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18: Dynamical Networks III - Analysis of Network Dynamics

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    • 18.1: Dynamics of Continuous-State Networks
      We will now switch gears to the analysis of dynamical properties of networks. We will first discuss how some of the analytical techniques we already covered in earlier chapters can be applied to dynamical network models, and then we will move onto some additional topics that are specific to networks.
    • 18.2: Diffusion on Networks
      Many important dynamical network models can be formulated as a linear dynamical system. The first example is the diffusion equation on a network that we discussed in Chapter 16:
    • 18.3: Synchronizability
      An interesting application of the spectral gap/algebraic connectivity is to determine the synchronizability of linearly coupled dynamical nodes, which can be formulated as follows:
    • 18.4: Mean-Field Approximation of Discrete-State Networks
      Analyzing the dynamics of discrete-state network models requires a different approach, because the assumption of smooth, continuous state space, on which the linear stability analysis is based on, no longer applies. This difference is similar to the difference between continuous field models and cellular automata (CA).
    • 18.5: Mean-Field Approximation on Random Networks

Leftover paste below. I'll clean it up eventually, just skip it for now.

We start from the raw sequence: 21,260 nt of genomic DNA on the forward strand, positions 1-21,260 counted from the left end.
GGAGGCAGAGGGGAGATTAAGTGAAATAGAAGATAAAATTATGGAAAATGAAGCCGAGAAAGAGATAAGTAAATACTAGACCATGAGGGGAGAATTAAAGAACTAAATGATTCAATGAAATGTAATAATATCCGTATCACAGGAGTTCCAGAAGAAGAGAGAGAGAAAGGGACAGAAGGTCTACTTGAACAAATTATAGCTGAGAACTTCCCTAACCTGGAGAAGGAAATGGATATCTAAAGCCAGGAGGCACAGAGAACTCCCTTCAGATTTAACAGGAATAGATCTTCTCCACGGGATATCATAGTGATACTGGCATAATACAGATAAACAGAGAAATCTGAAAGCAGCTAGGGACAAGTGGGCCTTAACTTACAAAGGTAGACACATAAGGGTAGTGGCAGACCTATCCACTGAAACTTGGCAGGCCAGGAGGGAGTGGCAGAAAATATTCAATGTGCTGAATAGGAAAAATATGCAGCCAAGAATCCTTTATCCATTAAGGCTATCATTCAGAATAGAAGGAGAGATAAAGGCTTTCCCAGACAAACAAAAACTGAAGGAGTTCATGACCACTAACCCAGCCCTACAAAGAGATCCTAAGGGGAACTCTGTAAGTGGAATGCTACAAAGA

If we can assume that the network topology is random with connection probability pe, then infection occurs with a joint probability of three events: that a node is connected to another neighbor node (pe), that the neighbor node is infected by the disease (q), and that the disease is actually transmitted to the node (pi).
    • 18.6: Mean-Field Approximation on Scale-Free Networks
      What if the network topology is highly heterogeneous, like in scale-free networks, so that the random network assumption is no longer applicable? A natural way to reconcile such heterogeneous topology and mean-field approximation is to adopt a specific degree distribution P(k). It is still a non-spatial summary of connectivities within the network, but you can capture some heterogeneous aspects of the topology in P(k).

    This page titled 18: Dynamical Networks III - Analysis of Network Dynamics is shared under a CC BY-NC-SA 3.0 license and was authored, remixed, and/or curated by Hiroki Sayama (OpenSUNY) via source content that was edited to the style and standards of the LibreTexts platform; a detailed edit history is available upon request.